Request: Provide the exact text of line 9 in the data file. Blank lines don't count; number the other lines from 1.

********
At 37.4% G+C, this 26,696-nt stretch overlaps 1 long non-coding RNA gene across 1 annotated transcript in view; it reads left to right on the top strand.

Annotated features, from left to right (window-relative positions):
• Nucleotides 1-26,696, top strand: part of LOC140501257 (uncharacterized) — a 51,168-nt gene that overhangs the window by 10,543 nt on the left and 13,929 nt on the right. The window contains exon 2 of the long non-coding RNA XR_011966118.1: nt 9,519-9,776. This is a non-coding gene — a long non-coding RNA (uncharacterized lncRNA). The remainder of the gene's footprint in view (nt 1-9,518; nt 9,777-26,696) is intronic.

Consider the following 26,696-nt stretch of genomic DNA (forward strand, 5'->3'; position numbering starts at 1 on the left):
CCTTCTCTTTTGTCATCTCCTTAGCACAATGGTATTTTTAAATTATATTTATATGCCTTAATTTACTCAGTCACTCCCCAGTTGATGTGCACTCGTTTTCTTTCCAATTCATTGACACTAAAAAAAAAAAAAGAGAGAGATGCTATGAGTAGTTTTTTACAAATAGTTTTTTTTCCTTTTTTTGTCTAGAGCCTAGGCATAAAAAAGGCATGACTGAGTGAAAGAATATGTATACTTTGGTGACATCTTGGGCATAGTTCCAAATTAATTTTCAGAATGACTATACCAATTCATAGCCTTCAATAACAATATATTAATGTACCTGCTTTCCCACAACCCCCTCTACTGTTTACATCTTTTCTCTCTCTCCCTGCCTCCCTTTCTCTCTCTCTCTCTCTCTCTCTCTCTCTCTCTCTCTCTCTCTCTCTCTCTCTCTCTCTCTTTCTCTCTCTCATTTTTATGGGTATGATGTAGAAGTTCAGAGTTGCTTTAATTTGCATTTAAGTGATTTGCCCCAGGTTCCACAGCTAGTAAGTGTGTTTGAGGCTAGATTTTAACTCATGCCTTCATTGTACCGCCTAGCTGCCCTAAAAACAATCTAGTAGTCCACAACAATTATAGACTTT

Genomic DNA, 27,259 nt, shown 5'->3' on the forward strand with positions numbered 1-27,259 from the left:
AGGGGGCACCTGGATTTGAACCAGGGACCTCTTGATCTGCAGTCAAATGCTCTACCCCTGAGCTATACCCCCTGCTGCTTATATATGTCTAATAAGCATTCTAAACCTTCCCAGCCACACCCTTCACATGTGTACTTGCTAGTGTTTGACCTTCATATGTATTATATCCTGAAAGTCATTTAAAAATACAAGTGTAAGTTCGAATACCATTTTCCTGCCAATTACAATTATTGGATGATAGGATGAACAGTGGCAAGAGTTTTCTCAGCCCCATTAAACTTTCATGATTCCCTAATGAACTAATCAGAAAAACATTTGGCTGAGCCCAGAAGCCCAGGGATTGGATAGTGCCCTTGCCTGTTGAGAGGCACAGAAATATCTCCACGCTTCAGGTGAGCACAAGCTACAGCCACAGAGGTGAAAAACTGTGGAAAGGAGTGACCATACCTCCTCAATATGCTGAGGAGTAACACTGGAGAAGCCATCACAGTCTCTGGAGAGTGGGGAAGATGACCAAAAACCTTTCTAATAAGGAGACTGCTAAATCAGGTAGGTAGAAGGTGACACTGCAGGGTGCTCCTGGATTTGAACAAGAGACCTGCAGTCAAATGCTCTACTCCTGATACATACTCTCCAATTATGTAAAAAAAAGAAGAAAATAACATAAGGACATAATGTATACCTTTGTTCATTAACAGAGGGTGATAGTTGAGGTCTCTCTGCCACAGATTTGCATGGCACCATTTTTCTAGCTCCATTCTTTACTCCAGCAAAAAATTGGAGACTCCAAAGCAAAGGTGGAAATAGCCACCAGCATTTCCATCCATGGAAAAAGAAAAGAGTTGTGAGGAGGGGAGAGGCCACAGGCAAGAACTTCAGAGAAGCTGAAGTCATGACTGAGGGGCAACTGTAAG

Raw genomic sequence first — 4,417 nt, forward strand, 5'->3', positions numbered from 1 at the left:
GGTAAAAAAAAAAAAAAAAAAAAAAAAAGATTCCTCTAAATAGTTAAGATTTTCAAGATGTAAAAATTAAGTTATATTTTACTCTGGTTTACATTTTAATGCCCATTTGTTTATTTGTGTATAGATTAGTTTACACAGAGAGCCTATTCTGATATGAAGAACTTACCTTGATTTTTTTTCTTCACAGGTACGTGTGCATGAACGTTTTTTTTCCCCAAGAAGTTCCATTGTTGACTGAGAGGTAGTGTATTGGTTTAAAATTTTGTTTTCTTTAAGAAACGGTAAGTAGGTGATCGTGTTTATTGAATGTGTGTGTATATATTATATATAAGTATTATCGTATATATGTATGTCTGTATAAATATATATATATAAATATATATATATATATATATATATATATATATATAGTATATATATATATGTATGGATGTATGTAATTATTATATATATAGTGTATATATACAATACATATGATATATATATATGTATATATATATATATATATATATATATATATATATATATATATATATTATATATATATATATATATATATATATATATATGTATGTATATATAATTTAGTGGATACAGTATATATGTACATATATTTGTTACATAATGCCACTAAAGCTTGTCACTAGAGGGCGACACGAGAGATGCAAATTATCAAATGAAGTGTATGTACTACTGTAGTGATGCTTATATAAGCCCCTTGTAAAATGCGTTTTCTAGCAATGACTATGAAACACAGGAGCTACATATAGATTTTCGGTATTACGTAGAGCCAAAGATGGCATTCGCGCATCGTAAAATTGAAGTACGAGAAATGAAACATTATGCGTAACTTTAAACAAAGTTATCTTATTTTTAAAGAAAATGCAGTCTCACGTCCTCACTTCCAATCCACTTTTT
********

GGTAAAAAAAAAAAAAAAAAAAAAAAAAGATTCCTCTAAATAGTTAAGATTTTCAAGATGTAAAAATTAAGTTATATTTTACTCTGGTTTACATTTTAATGCCCATTTGTTTATTTGTGTATAGATTAGTTTACACAGAGAGCCTATTCTGATATGAAGAACTTACCTTGATTTTTTTTCTTCACAGGTACGTGTGCATGAACGTTTTTTTTCCCCAAGAAGTTCCATTGTTGACTGAGAGGTAGTGTATTGGTTTAAAATTTTGTTTTCTTTAAGAAACGGTAAGTAGGTGATCGTGTTTATTGAATGTGTGTGTATATATTATATATAAGTATTATCGTATATATGTATGTCTGTATAAATATATATATATAAATATATATATATATATATATATATATATATATATAGTATATATATATATGTATGGATGTATGTAATTATTATATATATAGTGTATATATACAATACATATGATATATATATATGTATATATATATATATATATATATATATATATATATATATATATATATTATATATATATATATATATATATATATATATATGTATGTATATATAATTTAGTGGATACAGTATATATGTACATATATTTGTTACATAATGCCACTAAAGCTTGTCACTAGAGGGCGACACGAGAGATGCAAATTATCAAATGAAGTGTATGTACTACTGTAGTGATGCTTATATAAGCCCCTTGTAAAATGCGTTTTCTAGCAATGACTATGAAACACAGGAGCTACATATAGATTTTCGGTATTACGTAGAGCCAAAGATGGCATTCGCGCATCGTAAAATTGAAGTACGAGAAATGAAACATTATGCGTAACTTTAAACAAAGTTATCTTATTTTTAAAGAAAATGCAGTCTCACGTCCTCACTTCCAATCCACTTTTT